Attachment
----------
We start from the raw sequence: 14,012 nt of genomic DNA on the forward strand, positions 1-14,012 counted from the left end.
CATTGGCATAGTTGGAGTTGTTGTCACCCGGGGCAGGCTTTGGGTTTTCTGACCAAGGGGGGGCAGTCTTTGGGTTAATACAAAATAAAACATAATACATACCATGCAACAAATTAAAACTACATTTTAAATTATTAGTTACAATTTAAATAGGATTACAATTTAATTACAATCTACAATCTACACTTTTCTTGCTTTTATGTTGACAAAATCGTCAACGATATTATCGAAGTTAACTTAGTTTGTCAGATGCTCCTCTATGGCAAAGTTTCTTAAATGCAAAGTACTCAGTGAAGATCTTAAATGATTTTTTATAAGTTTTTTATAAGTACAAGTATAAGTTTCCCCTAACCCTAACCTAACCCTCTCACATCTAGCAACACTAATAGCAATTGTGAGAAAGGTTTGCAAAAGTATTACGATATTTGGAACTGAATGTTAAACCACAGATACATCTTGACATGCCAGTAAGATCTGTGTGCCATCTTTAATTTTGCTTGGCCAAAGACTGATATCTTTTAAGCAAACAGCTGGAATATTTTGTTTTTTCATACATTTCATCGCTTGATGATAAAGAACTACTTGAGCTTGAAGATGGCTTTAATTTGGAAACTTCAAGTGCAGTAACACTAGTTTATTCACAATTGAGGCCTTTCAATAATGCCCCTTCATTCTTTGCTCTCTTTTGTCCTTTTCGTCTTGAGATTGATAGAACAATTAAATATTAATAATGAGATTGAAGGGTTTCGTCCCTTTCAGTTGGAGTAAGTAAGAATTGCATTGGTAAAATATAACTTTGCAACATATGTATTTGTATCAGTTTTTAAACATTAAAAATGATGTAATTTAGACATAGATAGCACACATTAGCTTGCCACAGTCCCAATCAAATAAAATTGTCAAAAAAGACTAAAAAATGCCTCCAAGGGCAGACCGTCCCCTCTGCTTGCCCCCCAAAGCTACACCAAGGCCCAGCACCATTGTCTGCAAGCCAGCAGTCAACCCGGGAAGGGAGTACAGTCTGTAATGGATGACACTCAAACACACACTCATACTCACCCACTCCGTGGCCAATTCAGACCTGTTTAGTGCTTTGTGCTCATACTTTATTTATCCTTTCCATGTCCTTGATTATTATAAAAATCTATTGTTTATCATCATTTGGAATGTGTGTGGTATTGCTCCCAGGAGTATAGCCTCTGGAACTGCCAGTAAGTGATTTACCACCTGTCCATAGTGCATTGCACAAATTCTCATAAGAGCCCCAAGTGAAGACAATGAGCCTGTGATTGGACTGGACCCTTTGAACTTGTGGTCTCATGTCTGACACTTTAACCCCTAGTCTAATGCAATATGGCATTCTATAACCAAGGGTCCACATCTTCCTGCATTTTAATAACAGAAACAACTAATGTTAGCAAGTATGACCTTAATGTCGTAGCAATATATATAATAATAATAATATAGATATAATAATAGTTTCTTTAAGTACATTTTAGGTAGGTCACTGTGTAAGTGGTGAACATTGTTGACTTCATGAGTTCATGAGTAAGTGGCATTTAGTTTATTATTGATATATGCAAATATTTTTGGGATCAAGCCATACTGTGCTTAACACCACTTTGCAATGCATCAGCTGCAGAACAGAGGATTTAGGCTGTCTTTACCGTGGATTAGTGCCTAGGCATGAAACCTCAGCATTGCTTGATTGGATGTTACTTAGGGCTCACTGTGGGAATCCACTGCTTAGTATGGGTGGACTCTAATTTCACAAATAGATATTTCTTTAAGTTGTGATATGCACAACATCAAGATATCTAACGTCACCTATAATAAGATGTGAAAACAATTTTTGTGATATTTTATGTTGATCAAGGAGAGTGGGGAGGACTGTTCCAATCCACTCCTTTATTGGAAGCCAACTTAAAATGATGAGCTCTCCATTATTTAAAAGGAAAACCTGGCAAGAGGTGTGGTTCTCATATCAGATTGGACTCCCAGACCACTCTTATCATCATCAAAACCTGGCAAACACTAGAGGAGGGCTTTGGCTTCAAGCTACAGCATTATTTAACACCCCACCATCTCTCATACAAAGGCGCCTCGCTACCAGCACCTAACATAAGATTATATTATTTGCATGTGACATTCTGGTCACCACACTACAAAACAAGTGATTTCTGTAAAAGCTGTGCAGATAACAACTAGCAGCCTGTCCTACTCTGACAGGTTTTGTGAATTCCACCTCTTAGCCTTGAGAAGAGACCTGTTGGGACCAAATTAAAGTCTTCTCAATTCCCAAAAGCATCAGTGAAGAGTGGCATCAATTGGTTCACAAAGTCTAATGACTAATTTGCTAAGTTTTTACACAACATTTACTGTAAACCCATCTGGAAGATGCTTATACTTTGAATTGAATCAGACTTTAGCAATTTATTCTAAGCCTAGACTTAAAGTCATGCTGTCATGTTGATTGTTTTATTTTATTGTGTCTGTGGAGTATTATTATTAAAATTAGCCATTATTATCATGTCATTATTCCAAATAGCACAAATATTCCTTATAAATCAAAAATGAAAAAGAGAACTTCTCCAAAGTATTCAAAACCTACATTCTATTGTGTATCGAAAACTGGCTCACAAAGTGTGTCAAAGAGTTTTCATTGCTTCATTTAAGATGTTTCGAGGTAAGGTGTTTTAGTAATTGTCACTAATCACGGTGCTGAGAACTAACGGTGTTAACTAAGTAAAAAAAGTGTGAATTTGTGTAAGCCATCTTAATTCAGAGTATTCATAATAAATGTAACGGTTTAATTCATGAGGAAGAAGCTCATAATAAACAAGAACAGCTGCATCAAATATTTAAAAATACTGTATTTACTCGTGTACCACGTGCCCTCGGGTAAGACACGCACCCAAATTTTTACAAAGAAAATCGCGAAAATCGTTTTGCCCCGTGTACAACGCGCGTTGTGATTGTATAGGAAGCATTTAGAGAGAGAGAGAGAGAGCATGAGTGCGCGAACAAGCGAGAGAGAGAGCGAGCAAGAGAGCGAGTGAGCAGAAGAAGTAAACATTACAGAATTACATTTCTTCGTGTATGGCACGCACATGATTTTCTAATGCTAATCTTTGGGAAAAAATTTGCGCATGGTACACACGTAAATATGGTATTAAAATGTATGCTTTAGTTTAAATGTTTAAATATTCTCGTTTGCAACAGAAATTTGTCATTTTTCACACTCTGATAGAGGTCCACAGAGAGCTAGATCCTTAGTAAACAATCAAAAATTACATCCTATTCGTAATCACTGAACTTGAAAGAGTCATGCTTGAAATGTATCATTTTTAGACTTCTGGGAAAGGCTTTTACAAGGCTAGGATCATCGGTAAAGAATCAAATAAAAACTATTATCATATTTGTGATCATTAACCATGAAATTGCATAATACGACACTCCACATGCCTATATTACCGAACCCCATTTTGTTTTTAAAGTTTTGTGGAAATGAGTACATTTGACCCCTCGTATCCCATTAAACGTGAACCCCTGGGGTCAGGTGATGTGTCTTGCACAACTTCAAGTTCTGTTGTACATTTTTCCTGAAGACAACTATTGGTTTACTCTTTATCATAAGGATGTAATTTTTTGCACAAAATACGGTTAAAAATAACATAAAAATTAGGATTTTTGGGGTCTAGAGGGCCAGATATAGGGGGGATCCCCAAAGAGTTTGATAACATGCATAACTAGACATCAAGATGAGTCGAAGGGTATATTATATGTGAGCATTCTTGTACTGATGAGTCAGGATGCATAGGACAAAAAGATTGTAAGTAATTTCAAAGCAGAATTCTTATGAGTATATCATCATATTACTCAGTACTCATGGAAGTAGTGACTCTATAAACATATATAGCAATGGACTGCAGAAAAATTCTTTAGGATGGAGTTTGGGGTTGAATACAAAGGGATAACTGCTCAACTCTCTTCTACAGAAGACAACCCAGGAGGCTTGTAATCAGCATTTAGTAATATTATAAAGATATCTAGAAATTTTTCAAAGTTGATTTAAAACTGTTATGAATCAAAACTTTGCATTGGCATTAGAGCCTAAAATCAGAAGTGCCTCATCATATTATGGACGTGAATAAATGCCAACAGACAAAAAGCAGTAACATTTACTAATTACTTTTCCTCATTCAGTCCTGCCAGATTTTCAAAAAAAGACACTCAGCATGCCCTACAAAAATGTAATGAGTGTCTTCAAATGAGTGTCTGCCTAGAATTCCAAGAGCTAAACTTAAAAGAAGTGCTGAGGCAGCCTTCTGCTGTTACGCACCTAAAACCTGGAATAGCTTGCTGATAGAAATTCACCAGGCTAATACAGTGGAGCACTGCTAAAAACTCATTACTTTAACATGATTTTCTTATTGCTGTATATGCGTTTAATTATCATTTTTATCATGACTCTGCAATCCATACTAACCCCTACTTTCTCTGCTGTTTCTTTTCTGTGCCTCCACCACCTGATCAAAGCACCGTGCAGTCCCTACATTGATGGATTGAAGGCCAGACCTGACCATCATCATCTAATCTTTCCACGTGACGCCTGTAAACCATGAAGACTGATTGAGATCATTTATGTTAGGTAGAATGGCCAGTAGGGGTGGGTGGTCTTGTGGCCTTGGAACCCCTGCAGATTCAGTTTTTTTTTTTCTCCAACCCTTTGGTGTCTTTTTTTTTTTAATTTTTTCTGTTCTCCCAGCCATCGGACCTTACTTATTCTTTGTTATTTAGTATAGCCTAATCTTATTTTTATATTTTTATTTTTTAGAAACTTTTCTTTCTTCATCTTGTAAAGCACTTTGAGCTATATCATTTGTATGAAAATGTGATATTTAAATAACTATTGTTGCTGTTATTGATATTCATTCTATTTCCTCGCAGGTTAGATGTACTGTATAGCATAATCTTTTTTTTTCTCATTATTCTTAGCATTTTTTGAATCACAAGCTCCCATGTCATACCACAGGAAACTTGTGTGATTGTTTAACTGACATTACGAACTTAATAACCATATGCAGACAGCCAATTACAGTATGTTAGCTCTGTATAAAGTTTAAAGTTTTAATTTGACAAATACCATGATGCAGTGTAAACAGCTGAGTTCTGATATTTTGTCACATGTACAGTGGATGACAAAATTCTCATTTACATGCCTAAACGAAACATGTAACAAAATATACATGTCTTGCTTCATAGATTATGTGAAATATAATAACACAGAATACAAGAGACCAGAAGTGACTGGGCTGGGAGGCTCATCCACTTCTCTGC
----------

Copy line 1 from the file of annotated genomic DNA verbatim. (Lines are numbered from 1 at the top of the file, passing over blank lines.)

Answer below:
We start from the raw sequence: 14,012 nt of genomic DNA on the forward strand, positions 1-14,012 counted from the left end.